It’s been a long time since I’ve had the opportunity to spend so much of a day in the shack, behind the radio. I thoroughly enjoyed it and could get quite used to it, given the chance.

72 de Larry W2LJ
QRP – When you care to send the very least!


The first day of Summer came as a prototypical Summer day – hot and humid!  The high temperature did reach 96F (35C) and is expected to be about the same tomorrow (maybe a little higher) and in the 90s on Friday. A heatwave is defined as a period of at least three days with temps in the 90s – so Summer is starting off with a bang!

Unfortunately, our air conditioning unit picked a heckuva time to give up the ghost!  We have a repairman coming tomorrow and I am keeping my fingers crossed that we will not need a new compressor.  Our Central AC unit was not brandy new when we bought the house 14 years ago, so it may be time for a new one. Eeep!

On the CW-Bugs Yahoo group, Donnie WA9TGT posted a picture of a beautiful (and I mean beautiful!) picture of a bug that he fabricated himself.  I would love to post a copy here; but the original is in his picture folder on the group, so  it is not public property.  If you are a member of the group, however, you can take a  look-see for yourself at:  It is a thing of beauty and I wish I had the talent to make things like this.

Now for something not radio related: If you have a kindle and are also on Facebook, here’s a site to “like”:

Over the past few months I have been able to “buy” about 30 or 40 books for FREE.  There are all types of genres available and there may be days when it seems that nothing good is being offered except for a bunch of turkeys.  But then the days come when there are a lot of good mysteries, suspense novels, thrillers, etc. In true Ham fashion, stuff that’s offered for free can’t be all bad, can it?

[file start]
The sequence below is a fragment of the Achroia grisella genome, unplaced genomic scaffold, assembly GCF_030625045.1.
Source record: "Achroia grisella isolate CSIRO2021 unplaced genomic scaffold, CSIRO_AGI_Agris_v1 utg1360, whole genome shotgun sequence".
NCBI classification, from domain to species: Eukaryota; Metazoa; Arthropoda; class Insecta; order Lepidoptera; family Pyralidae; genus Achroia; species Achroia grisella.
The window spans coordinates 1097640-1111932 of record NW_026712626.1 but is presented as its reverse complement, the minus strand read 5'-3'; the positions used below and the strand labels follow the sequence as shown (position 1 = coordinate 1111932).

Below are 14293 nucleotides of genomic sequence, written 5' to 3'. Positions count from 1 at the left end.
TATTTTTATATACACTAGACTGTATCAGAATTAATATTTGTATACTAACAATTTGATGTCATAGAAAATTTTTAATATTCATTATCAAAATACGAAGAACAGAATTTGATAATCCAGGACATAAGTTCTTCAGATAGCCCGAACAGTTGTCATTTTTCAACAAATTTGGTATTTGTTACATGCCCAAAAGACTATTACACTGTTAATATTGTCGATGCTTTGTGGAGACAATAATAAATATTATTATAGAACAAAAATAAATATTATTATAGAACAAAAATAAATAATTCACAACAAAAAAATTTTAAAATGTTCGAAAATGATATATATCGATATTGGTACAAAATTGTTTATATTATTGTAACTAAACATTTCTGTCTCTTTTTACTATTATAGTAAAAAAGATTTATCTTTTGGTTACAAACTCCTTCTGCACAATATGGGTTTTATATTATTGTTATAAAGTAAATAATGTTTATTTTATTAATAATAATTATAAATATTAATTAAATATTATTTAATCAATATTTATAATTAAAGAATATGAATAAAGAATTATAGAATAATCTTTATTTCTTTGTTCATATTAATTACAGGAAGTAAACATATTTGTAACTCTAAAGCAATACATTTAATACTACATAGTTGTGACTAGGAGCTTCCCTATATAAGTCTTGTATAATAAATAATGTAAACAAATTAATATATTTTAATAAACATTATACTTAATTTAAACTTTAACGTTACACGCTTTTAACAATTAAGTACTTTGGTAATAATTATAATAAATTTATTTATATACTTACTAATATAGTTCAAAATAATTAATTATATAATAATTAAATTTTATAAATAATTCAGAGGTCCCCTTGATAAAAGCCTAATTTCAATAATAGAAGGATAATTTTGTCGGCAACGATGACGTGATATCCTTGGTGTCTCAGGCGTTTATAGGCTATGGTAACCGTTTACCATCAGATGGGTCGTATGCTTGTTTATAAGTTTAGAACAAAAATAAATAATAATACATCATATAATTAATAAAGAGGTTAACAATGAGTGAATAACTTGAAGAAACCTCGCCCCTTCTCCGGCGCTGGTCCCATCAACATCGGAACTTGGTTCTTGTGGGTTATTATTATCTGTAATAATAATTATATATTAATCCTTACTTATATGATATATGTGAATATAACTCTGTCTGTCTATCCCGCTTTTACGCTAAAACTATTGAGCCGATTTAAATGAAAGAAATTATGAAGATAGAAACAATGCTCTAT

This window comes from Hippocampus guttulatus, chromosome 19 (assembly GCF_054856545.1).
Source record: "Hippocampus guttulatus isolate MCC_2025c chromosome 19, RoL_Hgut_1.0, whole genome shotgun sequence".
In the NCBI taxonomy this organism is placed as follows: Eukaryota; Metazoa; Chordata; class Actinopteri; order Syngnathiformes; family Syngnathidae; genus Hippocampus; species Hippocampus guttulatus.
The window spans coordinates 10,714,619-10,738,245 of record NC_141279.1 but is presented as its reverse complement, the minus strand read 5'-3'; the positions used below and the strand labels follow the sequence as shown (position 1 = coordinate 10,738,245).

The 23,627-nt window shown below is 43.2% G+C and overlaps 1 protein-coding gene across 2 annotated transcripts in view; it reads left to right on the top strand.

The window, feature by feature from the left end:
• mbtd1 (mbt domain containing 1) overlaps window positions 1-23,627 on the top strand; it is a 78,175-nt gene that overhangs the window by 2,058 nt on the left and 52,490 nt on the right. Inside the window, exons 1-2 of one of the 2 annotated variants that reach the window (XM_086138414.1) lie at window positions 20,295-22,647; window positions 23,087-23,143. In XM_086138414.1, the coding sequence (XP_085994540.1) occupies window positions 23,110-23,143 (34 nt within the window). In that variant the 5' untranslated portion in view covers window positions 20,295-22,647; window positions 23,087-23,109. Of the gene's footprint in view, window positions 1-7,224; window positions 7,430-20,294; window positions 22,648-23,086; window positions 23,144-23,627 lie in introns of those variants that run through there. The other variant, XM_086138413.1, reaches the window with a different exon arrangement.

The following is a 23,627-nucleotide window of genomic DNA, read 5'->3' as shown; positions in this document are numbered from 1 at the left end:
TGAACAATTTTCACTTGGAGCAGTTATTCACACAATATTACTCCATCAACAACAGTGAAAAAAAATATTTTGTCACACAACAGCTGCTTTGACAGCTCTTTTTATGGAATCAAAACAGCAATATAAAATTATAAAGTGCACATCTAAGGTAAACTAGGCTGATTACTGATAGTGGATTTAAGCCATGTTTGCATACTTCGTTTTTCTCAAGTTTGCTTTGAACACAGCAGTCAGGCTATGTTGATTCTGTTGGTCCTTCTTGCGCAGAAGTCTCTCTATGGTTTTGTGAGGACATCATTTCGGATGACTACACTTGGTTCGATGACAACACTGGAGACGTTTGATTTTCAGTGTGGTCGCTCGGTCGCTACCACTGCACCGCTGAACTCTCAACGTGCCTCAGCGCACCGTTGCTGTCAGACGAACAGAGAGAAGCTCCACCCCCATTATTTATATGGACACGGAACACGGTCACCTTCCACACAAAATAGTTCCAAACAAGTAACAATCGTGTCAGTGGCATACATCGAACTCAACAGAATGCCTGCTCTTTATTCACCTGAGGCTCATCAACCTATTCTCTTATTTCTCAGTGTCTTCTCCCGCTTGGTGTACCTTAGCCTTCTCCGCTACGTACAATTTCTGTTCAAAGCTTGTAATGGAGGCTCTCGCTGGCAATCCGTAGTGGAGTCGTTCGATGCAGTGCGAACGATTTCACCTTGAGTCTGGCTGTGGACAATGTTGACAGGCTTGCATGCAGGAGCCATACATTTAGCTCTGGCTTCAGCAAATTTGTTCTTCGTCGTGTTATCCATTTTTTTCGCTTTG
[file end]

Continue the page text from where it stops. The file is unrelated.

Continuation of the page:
This weekend is Field Day and the weather here in the Northeast looks to be perfect for it. I will not be participating this year as my sister and I have to finish clearing out my Mom’s apartment before the end of the month.  We’ve gotten a lot taken care of so far; and are about halfway done.  I think all the small stuff will be boxed up and moved out this weekend.  Whatever furniture is left over will be donated to charity and will be picked up next week.

72 de Larry W2LJ
QRP – When you care to send the very least!

Subscribe FREE to's
Amateur Radio Newsletter

We never share your e-mail address.

Do you like to write?
Interesting project to share?
Helpful tips and ideas for other hams?

Submit an article and we will review it for publication on!

Have a ham radio product or service?
Consider advertising on our site.

Are you a reporter covering ham radio?
Find ham radio experts for your story.

How to Set Up a Ham Radio Blog
Get started in less than 15 minutes!

  • Matt W1MST, Managing Editor

Sign up for our free
Amateur Radio Newsletter

Enter your e-mail address: